Many times the second ear can be more difficult to test because the baby has just been lying on it. Because a newborn's ear canals are soft and sticky, this can easily cause the baby's ear canal to collapse. If you are still having problems screening the second ear after following the suggestions in the above paragraph, try leaving the baby with that ear up, or lying on their back for a while and come back later and try again. This will give that ear a chance to open up and dry out.

Is the baby resting quietly?

Swaddle the baby to keep them from knocking the probe from the ear. An optimal time for testing is just after a baby is fed, and when they have a clean diaper. Excessive movement, sucking, or crying will interfere with the test.

Have you minimized other room noise?

Whenever possible, eliminate extra noise from monitors or other equipment. Check with the nursing staff before touching any medical equipment.

Check for a proper stimulus level.

Regular equipment checks and annual calibration will help to ensure that equipment remains in good working order.

Don't hold the probe while testing

You shouldn't need to hold the probe while testing if you have a good fit. Holding the probe during testing may cause it to touch the wall of the ear canal, preventing the signal from getting through. You can also cause noise that interferes with the testing.

Tips for proper probe fit

Proper probe fit is the key to obtaining a good EOAE screening test, yet many screeners are hesitant when inserting the probe into the baby's ear. A tight seal ensures that your screening test will be quick and accurate. Some tips for obtaining a good probe fit:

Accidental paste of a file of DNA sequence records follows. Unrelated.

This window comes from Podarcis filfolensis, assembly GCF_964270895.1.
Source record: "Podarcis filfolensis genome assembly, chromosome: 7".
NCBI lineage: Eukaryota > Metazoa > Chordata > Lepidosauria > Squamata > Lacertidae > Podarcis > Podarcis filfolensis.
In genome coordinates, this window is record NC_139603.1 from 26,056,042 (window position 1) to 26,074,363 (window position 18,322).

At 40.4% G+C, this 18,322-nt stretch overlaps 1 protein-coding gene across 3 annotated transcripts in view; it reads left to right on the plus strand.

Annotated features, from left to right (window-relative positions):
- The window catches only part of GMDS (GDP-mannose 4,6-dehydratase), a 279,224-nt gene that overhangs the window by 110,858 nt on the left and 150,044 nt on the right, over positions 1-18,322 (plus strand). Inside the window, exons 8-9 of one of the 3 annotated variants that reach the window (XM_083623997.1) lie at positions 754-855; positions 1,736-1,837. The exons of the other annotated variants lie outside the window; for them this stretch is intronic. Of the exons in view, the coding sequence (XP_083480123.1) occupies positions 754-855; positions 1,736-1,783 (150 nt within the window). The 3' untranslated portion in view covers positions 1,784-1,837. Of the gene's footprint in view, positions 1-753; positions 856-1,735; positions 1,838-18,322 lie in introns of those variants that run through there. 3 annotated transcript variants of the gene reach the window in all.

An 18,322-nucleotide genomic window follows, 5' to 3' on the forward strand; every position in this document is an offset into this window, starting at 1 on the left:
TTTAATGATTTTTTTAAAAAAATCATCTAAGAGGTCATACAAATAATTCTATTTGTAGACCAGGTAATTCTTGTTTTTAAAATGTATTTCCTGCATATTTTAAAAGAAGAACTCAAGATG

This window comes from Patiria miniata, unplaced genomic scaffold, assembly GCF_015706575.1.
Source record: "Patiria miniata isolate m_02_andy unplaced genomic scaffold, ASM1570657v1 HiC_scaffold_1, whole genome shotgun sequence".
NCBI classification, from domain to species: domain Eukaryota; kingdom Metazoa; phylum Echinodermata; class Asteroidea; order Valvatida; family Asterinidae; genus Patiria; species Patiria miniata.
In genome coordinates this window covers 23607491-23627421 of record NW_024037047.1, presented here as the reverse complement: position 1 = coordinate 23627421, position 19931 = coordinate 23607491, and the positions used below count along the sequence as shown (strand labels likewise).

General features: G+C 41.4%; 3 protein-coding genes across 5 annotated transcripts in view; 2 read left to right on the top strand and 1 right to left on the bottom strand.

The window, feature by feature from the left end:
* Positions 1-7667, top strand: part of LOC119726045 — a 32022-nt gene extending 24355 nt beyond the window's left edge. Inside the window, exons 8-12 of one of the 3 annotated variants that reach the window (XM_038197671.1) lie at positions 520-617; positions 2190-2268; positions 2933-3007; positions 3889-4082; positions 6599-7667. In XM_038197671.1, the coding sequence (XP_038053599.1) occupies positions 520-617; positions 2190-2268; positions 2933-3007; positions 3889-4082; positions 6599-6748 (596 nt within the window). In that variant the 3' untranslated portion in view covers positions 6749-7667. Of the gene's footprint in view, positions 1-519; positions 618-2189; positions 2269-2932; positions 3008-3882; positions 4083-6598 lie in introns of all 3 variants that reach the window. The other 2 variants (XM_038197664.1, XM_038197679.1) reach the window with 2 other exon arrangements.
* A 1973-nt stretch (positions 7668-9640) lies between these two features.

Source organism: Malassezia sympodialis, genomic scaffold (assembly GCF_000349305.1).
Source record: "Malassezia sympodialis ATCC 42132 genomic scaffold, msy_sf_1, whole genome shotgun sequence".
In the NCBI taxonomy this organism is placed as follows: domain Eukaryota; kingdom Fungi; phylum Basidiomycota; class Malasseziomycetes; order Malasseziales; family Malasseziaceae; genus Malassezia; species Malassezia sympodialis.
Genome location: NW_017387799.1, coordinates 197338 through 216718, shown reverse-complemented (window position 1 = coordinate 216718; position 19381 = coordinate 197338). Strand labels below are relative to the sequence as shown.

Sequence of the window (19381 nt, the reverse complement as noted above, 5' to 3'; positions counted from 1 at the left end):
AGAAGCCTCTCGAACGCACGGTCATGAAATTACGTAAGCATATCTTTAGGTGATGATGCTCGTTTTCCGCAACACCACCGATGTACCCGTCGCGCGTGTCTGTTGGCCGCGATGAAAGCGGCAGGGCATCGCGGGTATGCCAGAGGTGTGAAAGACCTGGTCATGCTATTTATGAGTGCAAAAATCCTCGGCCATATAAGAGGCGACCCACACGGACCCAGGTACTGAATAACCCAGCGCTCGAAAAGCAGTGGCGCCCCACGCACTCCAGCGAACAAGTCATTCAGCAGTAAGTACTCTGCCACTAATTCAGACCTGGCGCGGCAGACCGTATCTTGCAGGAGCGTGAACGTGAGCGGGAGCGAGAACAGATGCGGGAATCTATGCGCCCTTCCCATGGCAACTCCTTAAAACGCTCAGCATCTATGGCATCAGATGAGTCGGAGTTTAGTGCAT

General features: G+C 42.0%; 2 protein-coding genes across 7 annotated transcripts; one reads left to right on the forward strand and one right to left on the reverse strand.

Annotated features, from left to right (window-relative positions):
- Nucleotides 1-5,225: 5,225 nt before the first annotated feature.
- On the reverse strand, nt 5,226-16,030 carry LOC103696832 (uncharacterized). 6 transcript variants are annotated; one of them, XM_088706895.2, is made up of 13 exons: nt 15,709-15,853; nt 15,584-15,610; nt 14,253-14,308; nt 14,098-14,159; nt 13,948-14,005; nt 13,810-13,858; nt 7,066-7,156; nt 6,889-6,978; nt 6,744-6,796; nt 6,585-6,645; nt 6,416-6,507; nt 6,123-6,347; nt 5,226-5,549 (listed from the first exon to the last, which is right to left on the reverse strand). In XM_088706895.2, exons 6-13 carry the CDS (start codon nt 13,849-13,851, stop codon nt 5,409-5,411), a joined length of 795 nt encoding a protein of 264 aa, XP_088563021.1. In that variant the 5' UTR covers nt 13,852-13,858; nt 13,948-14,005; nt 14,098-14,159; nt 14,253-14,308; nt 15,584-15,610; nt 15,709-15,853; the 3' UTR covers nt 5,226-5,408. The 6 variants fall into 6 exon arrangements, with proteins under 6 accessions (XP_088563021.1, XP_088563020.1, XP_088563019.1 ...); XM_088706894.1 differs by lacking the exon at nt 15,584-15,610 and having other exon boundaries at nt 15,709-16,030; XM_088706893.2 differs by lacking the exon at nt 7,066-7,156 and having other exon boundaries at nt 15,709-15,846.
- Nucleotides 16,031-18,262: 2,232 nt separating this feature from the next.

• Select the largest probe tip possible. A probe tip that is too small will allow too much environmental noise in.
  • Give the probe a one-quarter turn as you insert it in the ear, creating a downwards twisting motion. This helps obtain a good fit.
  • Gently tug on the probe once it is in the ear to make sure there is resistance. If it slides out easily, it is too loose.
  • Newborns often have collapsed ear canals. This can especially be problematic if the baby has just been lying on the ear you wish to test. To fully open the ear canal and obtain a good probe fit:
    • Gently massage the area in front of the ear in a circular motion for 10-20 seconds before inserting the probe tip.
    • Gently pull up and back on the pinna, or outer ear, and massage/rotate gently a few times before inserting the probe.
    • When inserting the probe into the ear, pull up and out gently on the pinna to fully open the ear canal.
  • Having the baby swaddled during testing will help to make sure that they don't dislodge the probe during the test.
  • Don't hold the probe during testing. This can cause the probe to touch the wall of the ear canal and prevent a signal from getting through. It can also cause noise that interferes with testing.
  • Make sure your probe tip is clean - sometimes, the probe tip may become clogged by vernix or ear wax. If you need to clean the probe tip, be sure to remove it from the probe prior to cleaning, so you don't inadvertently push the vernix into the probe.

Guidelines for an optimal test environment

  • Quiet room
  • Quiet, sleeping baby
  • Ideally, conduct the test after the baby has been fed
  • Swaddled baby
  • Clean diaper
  • Post a sign to inform others that a hearing test is in progress
  • Complete the test prior to discharge
  • In conjunction with nursing staff, establish test times that are optimal for nurses, parents, and babies' schedules.